University of Saskatchewan
  Postcards & Mailings


Wish You Were Here is the traditional salutation inscribed on illustrated postcards mailed from tourist destinations around the world.  When the postcard has been provided at no cost by the pictured attraction, it becomes less a souvenir or means of communication and more an effective example of direct mail advertising.

McKinnons Limited Weyburn, Sask. [1913].The postcard developed as an important vehicle for concise communication in the era before telephones and email. A revolution in printing occasioned advances in colour lithography permitted the mass production at low cost of brightly coloured illustrated cards in the 1890s. Many of the earliest illustrated postcards were in fact intended as advertisements. It was only later during the golden age of postcards (1900-1914) that they were produced primarily as souvenir-collectibles.

Although most early view cards of Western Canada do present the region positively they are not strictly advertising because they do not directly seek to promote the purchase of a good or service. However any large collection of historic cards will likely contain some examples that might properly be considered advertising. The Canadian government, railroad and land companies all distributed postcards as part of their immigration and settlement campaigns. Department and dry good stores, and many hotels and motels, produced cards to promote their businesses.

An early form of direct mail marketing was practiced by prairie physicians, dentists and optometrists who mass mailed notices of upcoming visits to smaller rural communities.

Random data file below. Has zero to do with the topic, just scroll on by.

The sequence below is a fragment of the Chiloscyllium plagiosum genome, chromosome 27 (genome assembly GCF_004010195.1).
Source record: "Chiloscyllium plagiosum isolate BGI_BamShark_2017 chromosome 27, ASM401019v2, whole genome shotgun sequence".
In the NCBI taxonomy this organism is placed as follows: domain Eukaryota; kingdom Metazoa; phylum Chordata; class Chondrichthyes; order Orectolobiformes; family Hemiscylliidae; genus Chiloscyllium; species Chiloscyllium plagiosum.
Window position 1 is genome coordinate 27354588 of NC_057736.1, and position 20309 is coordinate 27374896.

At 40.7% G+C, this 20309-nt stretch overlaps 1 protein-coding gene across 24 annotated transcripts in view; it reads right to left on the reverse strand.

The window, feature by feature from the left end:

Stamp Out Syphilis in Saskatchewan. Pamphlets, being small and lightweight, were easily adaptable to mailings. The eagerly awaited catalogues or wish books of Eaton’s and Simpson’s were distributed by mail. Much less anticipated are the hundreds of grocery flyers, coupon packages, and pizza promotions that end up in today’s mail boxes. Some of this advertising, derisively labeled junk mail, is actually delivered by Canada Post. Much more is brought to mailboxes or at least doorsteps by other private sector distributors.

A less familiar form of mail-related advertising are special postal cancellations authorized by the government to promote official initiatives, such as the sale of savings bonds, or to highlight pressing public issues. Illustrated here is an envelope cancellation which raised public awareness about the high rate of venereal disease in Saskatchewan during the Second World War.

Many a small thing has been made large by the right kind of advertising.
Mark Twain (1835-1910), American novelist and humorist


University of Saskatchewan Archives Copyright© 2008. All Rights Reserved.